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Discussion Starter #1
My electrical official at the compliance office suggested that I can use the existing 10-3+ ground dryer homerun to satisfy requirement for (2) dedicated 20A GFCI circuits in my laundry area. He said I need to share the neutral. The info I've seen disagrees whether to use separate 120v 20A breakers in the box or to maintain a 240v 20A double-pole breaker. There is a junction box in the bathroom where I will obviously need to pigtail the neutral wire of the 10-3 to both the 12-2 wires. Can someone advise me how to do this in a residential situation? BTW, we are using NG for the dryer, the 10-3 has been unused for 15 years but is intact with a 30A double-pole breaker.

Thanks
 

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Under the 2008 NEC you must use a 2-pole breaker.
Although not always mandatory, in any case it is a good idea. :thumbsup:
 

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Yes, you would need to replace the 30a double pole with a 20a double pole
I'm aware of the requirement for a single dedicated laundry circuit
Why is he asking for a 2nd circuit?
You mention a laundry area then talk about a bathroom?
Are you running one circuit to the laundry area & one to the bathroom?

One 12-2 goes to one area, black to black, white to white, ground to ground
2nd 12-2 to other area, black to RED, white to white, ground to ground
Bathroom must be GFCI protected
Laundry outlet if within 6' of a sink must be GFCI
 

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Discussion Starter #4
thanks for speedy responses

I've divided the old "large" laundry room and "miniscule" powder room into a full bath for the new master suite and a combination powder room/ laundry room (laundry equipment in 3x5 closet). I have the GFCI's covered already for the bathroom requirement and was aware of the requirement for the washing machine. The official said I also need a dedicated GFCI for the dryer. I am operating under a homeowner self-permit. In short, I don't know "all" about electrical codes, etc... I'm assuming he's told me what he wants to see, as far as a dedicated GFCI for both washer and dryer. There is (1) 20A 120V single pole home-run circuit to supply (2) GFCI in the back to back bathrooms, and the 10-3 will supply the washer/dryer split into (2) GFCI's, at least that's what my E.I. suggested and I'm taking his advice as something that will get me a green-tag.
 

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A laundry area does require a dedicated circuit & that circuit can't leave the laundry area.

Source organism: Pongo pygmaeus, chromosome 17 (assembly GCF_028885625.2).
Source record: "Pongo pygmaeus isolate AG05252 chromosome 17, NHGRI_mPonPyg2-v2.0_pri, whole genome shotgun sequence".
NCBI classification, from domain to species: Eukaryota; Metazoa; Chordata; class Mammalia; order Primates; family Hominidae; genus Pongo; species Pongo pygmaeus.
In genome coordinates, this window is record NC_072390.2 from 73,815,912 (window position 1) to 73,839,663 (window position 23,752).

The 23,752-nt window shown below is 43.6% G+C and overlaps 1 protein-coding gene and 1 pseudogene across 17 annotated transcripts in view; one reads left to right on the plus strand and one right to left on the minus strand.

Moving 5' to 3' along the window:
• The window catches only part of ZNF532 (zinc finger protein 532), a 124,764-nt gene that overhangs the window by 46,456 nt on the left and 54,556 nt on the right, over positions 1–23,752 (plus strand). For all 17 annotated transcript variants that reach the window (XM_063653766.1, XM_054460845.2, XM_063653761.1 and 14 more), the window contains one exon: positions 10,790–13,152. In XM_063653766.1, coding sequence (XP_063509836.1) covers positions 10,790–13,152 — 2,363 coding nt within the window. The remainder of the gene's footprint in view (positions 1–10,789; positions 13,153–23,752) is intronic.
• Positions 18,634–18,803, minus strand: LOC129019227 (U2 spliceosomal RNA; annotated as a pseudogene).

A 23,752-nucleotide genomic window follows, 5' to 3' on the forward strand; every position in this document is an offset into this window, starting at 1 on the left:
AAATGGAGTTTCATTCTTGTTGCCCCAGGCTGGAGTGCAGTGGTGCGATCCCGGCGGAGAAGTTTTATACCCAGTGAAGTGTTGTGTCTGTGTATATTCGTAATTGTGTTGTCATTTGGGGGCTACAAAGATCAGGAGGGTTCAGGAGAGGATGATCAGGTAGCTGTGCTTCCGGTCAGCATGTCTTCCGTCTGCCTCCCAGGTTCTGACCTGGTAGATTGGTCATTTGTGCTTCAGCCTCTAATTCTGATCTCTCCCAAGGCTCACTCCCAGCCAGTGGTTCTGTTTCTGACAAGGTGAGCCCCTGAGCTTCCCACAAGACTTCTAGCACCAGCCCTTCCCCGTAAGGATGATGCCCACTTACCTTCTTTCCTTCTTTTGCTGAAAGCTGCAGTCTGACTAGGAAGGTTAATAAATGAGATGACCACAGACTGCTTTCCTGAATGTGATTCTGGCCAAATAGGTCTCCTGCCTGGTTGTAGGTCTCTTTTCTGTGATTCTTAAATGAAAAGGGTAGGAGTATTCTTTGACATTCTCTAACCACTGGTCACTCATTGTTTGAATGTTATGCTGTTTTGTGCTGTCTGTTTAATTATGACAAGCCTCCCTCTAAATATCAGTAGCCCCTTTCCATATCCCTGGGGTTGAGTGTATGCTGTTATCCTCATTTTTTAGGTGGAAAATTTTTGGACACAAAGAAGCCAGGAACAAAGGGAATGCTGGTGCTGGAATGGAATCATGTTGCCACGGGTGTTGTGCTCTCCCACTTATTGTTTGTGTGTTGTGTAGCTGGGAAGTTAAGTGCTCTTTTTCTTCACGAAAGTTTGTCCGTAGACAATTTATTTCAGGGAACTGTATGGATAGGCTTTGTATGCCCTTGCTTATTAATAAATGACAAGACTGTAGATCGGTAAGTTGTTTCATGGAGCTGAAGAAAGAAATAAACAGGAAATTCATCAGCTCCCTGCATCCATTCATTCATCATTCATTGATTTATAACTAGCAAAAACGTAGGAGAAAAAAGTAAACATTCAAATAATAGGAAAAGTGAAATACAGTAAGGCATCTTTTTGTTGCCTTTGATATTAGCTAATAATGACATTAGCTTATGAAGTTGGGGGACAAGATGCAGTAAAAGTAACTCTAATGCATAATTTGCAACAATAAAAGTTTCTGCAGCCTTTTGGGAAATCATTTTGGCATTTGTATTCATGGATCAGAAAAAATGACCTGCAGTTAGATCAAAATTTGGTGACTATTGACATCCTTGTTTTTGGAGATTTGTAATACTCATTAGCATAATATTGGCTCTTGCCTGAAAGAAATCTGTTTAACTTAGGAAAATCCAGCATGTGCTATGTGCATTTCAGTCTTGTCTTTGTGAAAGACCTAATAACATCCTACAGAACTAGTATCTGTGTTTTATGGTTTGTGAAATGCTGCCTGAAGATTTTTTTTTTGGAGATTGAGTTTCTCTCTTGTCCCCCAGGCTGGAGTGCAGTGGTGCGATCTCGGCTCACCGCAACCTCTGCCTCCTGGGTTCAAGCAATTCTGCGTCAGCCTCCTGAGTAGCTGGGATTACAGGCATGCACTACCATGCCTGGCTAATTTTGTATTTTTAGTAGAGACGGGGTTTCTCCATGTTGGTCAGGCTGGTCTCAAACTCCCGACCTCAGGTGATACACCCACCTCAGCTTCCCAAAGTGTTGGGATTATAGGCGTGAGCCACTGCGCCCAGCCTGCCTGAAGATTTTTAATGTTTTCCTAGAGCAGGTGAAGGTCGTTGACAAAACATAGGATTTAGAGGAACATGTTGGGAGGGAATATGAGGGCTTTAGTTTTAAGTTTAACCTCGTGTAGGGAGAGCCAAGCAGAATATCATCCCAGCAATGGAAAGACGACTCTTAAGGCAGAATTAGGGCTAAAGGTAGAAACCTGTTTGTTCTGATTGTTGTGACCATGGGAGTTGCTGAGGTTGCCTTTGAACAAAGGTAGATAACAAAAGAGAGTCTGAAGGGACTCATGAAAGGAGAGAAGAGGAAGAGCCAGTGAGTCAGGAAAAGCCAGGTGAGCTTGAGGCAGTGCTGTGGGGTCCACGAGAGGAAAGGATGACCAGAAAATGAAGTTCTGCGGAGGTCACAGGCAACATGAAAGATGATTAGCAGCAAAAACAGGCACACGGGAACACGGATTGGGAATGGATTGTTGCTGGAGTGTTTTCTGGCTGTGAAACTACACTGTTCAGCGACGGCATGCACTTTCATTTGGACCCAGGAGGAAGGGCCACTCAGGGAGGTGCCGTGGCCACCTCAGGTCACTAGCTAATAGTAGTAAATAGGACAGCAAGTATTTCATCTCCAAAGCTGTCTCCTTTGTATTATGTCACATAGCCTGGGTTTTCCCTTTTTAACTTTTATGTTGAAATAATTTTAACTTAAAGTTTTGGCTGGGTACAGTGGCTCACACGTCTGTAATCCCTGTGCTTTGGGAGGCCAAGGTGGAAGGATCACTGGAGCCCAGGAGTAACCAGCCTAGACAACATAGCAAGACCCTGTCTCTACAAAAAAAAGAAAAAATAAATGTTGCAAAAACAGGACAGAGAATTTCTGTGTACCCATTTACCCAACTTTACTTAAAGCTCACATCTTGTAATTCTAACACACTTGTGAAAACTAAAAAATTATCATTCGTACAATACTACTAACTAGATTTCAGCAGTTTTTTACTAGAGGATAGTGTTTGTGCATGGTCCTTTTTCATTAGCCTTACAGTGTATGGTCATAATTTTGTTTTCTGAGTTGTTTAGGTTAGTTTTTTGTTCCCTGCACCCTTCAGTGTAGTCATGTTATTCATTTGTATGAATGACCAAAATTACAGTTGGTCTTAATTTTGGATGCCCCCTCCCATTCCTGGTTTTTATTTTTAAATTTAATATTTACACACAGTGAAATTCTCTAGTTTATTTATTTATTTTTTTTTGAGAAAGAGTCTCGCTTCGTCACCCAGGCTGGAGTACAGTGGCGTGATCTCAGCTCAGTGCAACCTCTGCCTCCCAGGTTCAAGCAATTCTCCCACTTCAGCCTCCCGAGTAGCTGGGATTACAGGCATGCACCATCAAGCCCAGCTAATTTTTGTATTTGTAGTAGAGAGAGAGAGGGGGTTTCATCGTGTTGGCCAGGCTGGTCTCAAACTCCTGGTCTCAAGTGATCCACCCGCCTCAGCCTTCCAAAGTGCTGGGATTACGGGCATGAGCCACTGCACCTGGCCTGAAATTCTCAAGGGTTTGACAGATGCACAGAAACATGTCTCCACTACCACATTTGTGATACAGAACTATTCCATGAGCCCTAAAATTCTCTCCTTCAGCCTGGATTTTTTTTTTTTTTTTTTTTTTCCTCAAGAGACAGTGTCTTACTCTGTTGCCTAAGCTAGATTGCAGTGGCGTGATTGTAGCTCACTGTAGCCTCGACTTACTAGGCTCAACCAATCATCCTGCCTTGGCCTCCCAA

If the laundry area is now in a 3x5 closet then the circuit can't leave that closet
Dryer you stated is gas, so you need a 120v connection
The dedicated circuit can feed both the washer & dryer

There isn't anything that indicates a need for 2 circuits
Unless it is a local requirement
OR
The washer takes up a lot of power

But in the end you need to do what makes the Inspector happy
 

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What they said....plus

Make sure the 10/12/12 neutral connection is bulletproof. Lose the neutral there and you will damage some equipment.
 

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Discussion Starter #7
Makes inspector happy, I'm happy

It may be local code in Indianapolis to have (2) dedicated circuits for laundry, or it may be my own special requirement, I don't really know. I didn't think it made sense to require a dedicated circuit for the dryer, but it's not a big deal with the wiring already there. I have plenty of home-runs: (1) for smokes, (3) separate GFCI's in the bathrooms and laundry, and still have (3) circuits for the bedroom, study, and sitting room.

Thanks for the assistance, folks.

Before I forget. One of the 20A circuits is a double-pole with 12-2 wire. Can I move the white wire to the neutral bus and leave the double breaker in place, rather than purchase a single pole breaker and blank? The other 4 circuits are all 20A single pole breakers with 12-2.
 

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Before I forget. One of the 20A circuits is a double-pole with 12-2 wire. Can I move the white wire to the neutral bus and leave the double breaker in place, rather than purchase a single pole breaker and blank? The other 4 circuits are all 20A single pole breakers with 12-2.

Yes. We may get called a hack for doing it that way, but it can be done.
 
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